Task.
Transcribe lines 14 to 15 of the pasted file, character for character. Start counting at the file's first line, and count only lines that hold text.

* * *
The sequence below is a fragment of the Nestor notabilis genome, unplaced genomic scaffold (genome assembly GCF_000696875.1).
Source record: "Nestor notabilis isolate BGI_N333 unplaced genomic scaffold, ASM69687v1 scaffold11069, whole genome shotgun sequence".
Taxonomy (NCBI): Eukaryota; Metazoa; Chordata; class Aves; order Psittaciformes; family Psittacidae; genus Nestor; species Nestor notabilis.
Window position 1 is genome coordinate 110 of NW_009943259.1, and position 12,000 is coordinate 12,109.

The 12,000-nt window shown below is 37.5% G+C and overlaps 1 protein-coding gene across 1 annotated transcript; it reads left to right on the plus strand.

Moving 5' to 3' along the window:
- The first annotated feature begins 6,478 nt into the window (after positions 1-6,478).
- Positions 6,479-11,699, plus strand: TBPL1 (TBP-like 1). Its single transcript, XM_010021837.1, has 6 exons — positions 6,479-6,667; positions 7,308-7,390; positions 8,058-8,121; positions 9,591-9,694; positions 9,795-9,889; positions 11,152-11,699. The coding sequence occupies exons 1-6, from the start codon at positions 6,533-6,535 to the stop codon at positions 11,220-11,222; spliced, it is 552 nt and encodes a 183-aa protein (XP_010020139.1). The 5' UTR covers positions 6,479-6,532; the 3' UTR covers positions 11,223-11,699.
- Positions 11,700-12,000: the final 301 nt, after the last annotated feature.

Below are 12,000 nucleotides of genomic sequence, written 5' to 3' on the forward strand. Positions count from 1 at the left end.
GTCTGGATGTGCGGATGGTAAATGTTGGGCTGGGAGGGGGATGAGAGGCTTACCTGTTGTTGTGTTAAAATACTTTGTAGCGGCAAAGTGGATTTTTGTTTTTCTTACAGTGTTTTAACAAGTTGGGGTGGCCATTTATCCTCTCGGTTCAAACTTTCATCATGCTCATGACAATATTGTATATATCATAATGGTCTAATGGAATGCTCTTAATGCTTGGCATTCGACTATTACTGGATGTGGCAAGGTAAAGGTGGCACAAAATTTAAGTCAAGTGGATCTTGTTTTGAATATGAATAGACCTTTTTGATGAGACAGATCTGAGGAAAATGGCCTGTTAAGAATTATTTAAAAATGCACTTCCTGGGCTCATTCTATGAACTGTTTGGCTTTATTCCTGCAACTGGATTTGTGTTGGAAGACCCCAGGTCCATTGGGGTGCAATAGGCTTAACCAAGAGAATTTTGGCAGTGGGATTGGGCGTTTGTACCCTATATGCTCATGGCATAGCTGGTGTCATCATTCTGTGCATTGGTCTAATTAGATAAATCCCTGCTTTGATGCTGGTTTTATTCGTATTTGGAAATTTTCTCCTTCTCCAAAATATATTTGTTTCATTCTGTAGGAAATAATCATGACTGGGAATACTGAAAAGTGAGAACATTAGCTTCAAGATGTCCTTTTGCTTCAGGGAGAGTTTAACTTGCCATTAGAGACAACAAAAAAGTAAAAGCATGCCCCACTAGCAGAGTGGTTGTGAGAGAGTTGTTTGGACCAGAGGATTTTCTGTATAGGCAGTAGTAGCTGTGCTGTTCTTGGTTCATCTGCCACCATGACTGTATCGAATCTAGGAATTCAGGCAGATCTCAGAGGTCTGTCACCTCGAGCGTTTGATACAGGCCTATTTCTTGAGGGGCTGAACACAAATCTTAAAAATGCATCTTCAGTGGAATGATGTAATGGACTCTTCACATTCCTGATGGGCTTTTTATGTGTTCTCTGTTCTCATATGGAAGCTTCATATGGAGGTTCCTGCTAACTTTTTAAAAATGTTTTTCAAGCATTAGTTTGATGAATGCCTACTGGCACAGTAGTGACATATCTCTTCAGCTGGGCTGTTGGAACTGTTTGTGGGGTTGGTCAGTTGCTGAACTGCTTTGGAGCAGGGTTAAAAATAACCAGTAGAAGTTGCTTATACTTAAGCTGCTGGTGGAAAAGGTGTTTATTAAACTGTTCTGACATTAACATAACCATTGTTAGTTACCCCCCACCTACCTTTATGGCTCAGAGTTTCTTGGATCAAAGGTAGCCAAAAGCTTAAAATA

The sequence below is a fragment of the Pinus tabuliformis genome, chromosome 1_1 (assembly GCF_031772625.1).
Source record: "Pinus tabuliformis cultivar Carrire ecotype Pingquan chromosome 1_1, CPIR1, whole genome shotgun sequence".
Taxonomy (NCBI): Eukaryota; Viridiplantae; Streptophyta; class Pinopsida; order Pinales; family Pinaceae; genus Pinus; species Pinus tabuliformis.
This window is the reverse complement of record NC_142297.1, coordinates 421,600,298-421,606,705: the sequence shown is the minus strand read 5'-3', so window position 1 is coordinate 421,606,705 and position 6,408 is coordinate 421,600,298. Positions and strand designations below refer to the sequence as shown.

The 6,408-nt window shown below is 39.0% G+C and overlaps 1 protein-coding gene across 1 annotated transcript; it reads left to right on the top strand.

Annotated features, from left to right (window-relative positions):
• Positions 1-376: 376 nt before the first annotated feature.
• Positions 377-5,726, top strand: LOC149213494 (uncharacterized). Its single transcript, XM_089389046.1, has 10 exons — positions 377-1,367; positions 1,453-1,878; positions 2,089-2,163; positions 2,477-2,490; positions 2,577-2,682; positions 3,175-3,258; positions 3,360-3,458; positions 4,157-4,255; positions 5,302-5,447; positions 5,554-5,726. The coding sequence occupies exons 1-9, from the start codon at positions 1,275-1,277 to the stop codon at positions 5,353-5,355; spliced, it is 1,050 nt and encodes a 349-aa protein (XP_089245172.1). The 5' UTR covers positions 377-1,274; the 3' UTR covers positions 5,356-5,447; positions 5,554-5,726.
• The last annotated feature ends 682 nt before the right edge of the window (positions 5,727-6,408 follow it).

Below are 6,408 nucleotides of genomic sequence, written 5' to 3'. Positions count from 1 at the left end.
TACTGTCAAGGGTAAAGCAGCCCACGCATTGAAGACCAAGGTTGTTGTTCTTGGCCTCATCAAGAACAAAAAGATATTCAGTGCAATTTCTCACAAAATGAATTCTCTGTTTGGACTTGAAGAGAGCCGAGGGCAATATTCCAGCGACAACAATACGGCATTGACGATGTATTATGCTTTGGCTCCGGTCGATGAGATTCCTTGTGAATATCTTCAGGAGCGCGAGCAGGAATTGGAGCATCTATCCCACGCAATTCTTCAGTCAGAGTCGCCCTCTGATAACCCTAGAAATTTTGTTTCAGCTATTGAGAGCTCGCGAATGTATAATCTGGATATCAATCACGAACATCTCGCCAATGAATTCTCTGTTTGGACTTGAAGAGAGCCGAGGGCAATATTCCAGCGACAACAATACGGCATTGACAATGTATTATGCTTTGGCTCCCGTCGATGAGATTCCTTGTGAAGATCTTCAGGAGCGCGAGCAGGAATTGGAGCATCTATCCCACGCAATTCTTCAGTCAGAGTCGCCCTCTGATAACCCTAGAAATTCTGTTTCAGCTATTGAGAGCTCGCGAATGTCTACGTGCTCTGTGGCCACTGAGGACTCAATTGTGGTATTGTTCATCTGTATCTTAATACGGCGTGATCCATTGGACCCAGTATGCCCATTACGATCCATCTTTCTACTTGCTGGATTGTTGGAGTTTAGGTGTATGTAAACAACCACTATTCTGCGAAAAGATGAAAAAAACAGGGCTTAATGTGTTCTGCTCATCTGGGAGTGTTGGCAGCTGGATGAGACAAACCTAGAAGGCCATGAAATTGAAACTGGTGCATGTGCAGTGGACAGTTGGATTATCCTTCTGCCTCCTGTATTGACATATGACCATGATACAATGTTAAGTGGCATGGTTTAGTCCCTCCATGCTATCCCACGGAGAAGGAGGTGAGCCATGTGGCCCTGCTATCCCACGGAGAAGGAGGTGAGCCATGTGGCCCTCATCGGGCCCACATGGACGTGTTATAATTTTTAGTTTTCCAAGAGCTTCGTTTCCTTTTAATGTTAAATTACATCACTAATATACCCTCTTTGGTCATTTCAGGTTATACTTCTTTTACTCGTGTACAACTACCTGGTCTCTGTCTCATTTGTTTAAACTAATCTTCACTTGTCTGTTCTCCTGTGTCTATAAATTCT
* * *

Taxonomy (NCBI): Eukaryota; Viridiplantae; Streptophyta; class Pinopsida; order Pinales; family Pinaceae; genus Pinus; species Pinus tabuliformis.
This window is the reverse complement of record NC_142297.1, coordinates 421,600,298-421,606,705: the sequence shown is the minus strand read 5'-3', so window position 1 is coordinate 421,606,705 and position 6,408 is coordinate 421,600,298. Positions and strand designations below refer to the sequence as shown.